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  1. Abrad
    BBC News
    _41675974_police_afp_203b.jpg
    Colombian police stand guard near the scene of the shooting
    Colombia's fight against drugs involves different security forces
    Colombian troops have accidentally shot dead 10 undercover police officers working on an anti-drugs operation in southern Colombia, officials say.


    Soldiers near the town of Jamundi mistook the police for drug traffickers, Defence Minister Camilo Ospina said, announcing an inquiry.

    A civilian was also killed in the skirmish, Mr Ospina said.

    President Alvaro Uribe, who is standing for re-election on Sunday, urged a speedy and complete investigation.

    "I regret to announce that an accident occurred that resulted in the death of 10 police officers and one civilian," Mr Ospina told a news conference in Bogota.

    Police chief Jorge Daniel Castro said those killed were members of the judicial police working to dismantle a drug-trafficking group.

    The town of Jamundi is in the Valle region, southwest of the capital, Bogota.

    Drug traffickers and the Revolutionary Armed Forces of Colombia (Farc), the country's largest rebel group, are active in the region.

    'Lack of consultation'

    Various security forces in Colombia have their own units to combat drug-trafficking, kidnapping and extortion, and often keep their investigations secret to prevent leaks, correspondents say.
    _41675824_uribe_203b_ap.jpg
    President Alvaro Uribe (right) greets supporters on the campaign trail on 22 May
    President Uribe called for a swift inquiry


    "There are many such different operations and obviously the different units don't consult with each other," Mr Ospina said.

    The minister said a commission comprised of generals and the prosecutor's office would investigate what had happened, and that a team had already been sent to the scene.

    The shooting comes less than a week before Colombia holds a presidential poll in which Presdient Uribe is seeking a second term.

    Mr Uribe described the shooting as "extremely serious" and called on investigators to "quickly tell the country the whole truth so this doesn't turn into another Guaitarilla."

    He was referring to a shootout in southern Colombia in March 2004 when seven police officers and four civilians were shot dead by soldiers.

    The authorities were criticised for the slow pace of the investigations amid accusations of cover-ups by both the police and the military.

    Mr Uribe, who is expected to win re-election, has won popular support for his hard line on crime and the country's insurgency but his critics say increased official pressure for results from the security forces have led to more shooting blunders.

    Monday's shooting was the latest in a series of "friendly fire" incidents since 2004 that have left more than 30 soldiers, police and civilians dead.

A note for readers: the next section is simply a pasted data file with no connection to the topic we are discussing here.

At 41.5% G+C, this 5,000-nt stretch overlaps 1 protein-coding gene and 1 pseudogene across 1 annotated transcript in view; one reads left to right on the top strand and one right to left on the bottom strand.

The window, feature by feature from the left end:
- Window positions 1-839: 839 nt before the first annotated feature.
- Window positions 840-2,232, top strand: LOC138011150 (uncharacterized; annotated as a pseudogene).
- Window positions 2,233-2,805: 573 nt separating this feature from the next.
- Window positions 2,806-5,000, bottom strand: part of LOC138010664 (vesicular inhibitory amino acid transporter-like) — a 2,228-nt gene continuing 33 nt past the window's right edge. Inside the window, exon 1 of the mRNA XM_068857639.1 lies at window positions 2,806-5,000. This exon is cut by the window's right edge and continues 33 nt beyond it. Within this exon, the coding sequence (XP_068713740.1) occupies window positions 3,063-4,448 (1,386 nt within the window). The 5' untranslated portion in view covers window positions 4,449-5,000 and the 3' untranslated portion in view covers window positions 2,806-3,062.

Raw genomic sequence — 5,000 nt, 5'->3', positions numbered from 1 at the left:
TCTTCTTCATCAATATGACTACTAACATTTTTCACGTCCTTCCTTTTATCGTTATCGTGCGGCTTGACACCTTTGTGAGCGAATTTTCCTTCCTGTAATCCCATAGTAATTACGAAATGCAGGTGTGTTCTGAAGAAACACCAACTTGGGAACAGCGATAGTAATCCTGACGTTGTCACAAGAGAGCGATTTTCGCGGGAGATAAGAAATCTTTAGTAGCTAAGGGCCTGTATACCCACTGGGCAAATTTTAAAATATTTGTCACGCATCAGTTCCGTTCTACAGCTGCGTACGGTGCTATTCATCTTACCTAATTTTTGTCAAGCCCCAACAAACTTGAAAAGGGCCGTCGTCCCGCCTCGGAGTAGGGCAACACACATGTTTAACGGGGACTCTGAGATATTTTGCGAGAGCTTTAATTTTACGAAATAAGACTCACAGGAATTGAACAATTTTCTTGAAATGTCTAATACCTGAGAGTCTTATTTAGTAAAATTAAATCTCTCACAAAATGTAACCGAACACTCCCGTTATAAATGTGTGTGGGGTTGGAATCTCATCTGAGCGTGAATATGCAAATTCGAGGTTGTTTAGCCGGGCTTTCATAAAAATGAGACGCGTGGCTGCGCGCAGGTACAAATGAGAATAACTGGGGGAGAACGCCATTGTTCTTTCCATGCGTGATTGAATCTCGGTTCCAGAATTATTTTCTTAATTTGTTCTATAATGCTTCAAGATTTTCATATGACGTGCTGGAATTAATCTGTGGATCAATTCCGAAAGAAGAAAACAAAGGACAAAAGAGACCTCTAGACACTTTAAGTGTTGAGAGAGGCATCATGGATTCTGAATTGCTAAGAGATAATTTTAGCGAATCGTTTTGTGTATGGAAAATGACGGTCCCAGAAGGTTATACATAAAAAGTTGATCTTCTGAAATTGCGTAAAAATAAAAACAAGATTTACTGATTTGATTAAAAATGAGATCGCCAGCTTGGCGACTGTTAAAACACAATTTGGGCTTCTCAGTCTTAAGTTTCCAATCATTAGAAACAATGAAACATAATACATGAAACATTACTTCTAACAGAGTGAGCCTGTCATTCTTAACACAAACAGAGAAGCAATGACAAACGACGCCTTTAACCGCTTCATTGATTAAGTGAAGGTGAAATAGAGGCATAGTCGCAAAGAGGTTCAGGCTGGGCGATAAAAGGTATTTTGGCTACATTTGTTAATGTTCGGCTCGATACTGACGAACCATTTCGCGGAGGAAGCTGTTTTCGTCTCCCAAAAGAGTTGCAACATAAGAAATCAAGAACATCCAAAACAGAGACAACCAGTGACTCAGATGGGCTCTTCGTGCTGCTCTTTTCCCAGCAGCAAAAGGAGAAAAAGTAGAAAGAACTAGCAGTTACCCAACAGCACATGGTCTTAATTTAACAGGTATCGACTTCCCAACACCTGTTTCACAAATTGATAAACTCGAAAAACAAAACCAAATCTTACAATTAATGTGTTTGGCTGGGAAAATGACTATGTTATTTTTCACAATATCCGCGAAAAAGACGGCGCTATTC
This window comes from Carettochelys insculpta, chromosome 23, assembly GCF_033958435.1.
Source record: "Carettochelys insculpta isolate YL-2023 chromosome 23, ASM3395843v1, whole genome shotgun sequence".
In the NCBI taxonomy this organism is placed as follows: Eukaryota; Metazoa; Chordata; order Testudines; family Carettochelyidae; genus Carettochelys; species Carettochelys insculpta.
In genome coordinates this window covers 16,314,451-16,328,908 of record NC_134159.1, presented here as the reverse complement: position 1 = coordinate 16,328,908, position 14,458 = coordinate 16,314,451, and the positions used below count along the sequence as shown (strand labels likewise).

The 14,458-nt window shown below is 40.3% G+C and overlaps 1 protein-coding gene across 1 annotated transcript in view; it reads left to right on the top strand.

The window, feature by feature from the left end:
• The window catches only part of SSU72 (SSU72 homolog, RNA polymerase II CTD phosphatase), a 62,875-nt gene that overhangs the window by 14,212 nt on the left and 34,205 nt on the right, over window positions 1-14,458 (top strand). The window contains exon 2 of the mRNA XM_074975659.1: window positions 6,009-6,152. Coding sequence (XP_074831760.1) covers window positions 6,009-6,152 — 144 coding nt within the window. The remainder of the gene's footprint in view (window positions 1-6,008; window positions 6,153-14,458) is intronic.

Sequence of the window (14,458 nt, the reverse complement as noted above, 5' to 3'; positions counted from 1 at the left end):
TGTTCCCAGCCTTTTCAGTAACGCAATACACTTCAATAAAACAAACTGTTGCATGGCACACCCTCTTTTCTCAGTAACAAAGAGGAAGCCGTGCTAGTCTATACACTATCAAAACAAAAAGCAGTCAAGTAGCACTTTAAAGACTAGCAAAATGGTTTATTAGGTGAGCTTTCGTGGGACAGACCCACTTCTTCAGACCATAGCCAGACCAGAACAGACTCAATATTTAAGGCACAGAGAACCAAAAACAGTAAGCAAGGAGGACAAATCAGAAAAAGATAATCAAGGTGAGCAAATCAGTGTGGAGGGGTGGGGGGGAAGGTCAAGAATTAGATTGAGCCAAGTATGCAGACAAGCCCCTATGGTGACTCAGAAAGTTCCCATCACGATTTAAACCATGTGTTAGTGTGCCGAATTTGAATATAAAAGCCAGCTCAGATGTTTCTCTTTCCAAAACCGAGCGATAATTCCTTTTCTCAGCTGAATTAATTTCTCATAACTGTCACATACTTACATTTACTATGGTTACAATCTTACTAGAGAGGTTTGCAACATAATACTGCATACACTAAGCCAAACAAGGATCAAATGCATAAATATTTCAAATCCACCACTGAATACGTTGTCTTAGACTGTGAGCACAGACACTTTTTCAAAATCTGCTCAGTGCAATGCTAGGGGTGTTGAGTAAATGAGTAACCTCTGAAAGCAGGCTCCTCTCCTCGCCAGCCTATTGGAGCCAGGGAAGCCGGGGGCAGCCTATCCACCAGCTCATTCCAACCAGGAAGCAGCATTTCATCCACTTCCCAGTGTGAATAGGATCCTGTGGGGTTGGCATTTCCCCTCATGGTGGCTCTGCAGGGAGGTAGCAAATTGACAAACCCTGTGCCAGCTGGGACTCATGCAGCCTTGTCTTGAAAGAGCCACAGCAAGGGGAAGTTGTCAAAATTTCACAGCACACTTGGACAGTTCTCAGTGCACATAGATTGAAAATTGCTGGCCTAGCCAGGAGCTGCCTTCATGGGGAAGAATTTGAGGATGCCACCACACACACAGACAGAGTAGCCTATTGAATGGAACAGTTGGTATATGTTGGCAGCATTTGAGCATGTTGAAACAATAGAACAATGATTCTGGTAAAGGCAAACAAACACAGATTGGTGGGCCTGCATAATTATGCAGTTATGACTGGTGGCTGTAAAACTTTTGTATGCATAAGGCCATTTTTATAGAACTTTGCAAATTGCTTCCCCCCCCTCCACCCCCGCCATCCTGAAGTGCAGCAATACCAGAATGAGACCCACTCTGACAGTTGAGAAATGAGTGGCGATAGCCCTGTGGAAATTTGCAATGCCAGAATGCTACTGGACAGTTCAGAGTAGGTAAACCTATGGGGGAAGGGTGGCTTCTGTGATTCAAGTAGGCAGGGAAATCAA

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  1. Abrad
    Mistaken shootout between undercover Colombian police and army leaves 10 police dead

    BOGOTA, Colombia -- Ten Colombian police officers working undercover were killed in a firefight with a military patrol in what appears to have been a case of mistaken identity, said the minister of defense.

    A civilian informant working with the police was also killed in the confrontation Monday.

    The agents from the judicial police force, known as the DIJIN, stumbled into the patrol in the rural zone of Jamundi, some 300 kilometers (195 miles) southwest of Bogota, Defense Minister Camilo Ospina said in a news conference.

    "It was an operation made by the police from the DIJIN of Bogota, an undercover drugs operation," said Gen. Jorge Daniel Castro, director of Colombia's national police, accompanied at the news conference by Gen. Mario Montoya, commander of the Colombian Army.

    Various security forces in Colombia have their own elite units to combat drug-trafficking, kidnapping and extortion, and they often keep their investigations secret to ensure no leaks of information.

    "There are many such different operations and obviously the different units don't consult with each other," Ospina said.

    Colombia's southwest is home to one of the world's largest drug-trafficking organizations, the Norte del Valle cartel, leftist rebels and far-right paramilitaries. Both the military and the police have been placed on high alert ahead of presidential elections on Sunday to counter any rebel threat.

    A commission made up of generals and the prosecutor's office would investigate the events, Ospina said.

    "I call on this commission to work quickly and tell the country what really happened. We are not going to have another Guaitarilla," said Colombia's President Alvaro Uribe.

    In March 2004, soldiers killed six police agents and four civilians in a friendly fire incident in Guaitarilla in southwest Colombia. The authorities were criticized for the slow pace of the investigation and accusations of cover-ups in both the police and military.

    Families of those involved in such embarrassments for the security forces have complained in the past of being kept in the dark over investigations.

    In January, Colombian police opened fire after mistaking a patrol of soldiers for leftist rebels, killing three. (AP)
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